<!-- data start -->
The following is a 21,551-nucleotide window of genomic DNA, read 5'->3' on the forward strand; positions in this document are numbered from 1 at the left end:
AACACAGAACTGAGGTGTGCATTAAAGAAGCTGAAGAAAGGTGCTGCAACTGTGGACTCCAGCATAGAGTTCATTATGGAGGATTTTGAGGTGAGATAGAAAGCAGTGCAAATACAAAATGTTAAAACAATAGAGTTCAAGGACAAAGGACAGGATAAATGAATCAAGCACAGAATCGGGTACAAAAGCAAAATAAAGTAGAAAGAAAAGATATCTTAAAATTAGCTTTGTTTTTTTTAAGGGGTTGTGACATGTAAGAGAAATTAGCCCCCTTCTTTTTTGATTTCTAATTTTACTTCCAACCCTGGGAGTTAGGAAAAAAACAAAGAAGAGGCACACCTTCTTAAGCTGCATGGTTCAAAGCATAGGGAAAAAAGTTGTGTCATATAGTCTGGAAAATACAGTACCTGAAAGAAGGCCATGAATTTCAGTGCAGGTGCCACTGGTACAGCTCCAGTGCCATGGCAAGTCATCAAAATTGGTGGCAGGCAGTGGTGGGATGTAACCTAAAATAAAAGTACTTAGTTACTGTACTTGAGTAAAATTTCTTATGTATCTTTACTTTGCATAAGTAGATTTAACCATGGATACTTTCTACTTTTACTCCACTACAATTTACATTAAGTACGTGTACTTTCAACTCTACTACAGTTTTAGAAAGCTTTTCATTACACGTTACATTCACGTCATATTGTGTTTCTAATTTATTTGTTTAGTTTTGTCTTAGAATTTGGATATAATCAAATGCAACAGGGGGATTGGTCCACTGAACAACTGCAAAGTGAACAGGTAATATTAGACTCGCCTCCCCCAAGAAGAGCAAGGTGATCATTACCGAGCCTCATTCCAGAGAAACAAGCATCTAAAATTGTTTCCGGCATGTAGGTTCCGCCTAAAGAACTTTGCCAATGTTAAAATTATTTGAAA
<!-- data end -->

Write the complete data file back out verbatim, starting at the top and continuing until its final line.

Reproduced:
The following is a 21,551-nucleotide window of genomic DNA, read 5'->3' on the forward strand; positions in this document are numbered from 1 at the left end:
AACACAGAACTGAGGTGTGCATTAAAGAAGCTGAAGAAAGGTGCTGCAACTGTGGACTCCAGCATAGAGTTCATTATGGAGGATTTTGAGGTGAGATAGAAAGCAGTGCAAATACAAAATGTTAAAACAATAGAGTTCAAGGACAAAGGACAGGATAAATGAATCAAGCACAGAATCGGGTACAAAAGCAAAATAAAGTAGAAAGAAAAGATATCTTAAAATTAGCTTTGTTTTTTTTAAGGGGTTGTGACATGTAAGAGAAATTAGCCCCCTTCTTTTTTGATTTCTAATTTTACTTCCAACCCTGGGAGTTAGGAAAAAAACAAAGAAGAGGCACACCTTCTTAAGCTGCATGGTTCAAAGCATAGGGAAAAAAGTTGTGTCATATAGTCTGGAAAATACAGTACCTGAAAGAAGGCCATGAATTTCAGTGCAGGTGCCACTGGTACAGCTCCAGTGCCATGGCAAGTCATCAAAATTGGTGGCAGGCAGTGGTGGGATGTAACCTAAAATAAAAGTACTTAGTTACTGTACTTGAGTAAAATTTCTTATGTATCTTTACTTTGCATAAGTAGATTTAACCATGGATACTTTCTACTTTTACTCCACTACAATTTACATTAAGTACGTGTACTTTCAACTCTACTACAGTTTTAGAAAGCTTTTCATTACACGTTACATTCACGTCATATTGTGTTTCTAATTTATTTGTTTAGTTTTGTCTTAGAATTTGGATATAATCAAATGCAACAGGGGGATTGGTCCACTGAACAACTGCAAAGTGAACAGGTAATATTAGACTCGCCTCCCCCAAGAAGAGCAAGGTGATCATTACCGAGCCTCATTCCAGAGAAACAAGCATCTAAAATTGTTTCCGGCATGTAGGTTCCGCCTAAAGAACTTTGCCAATGTTAAAATTATTTGAAA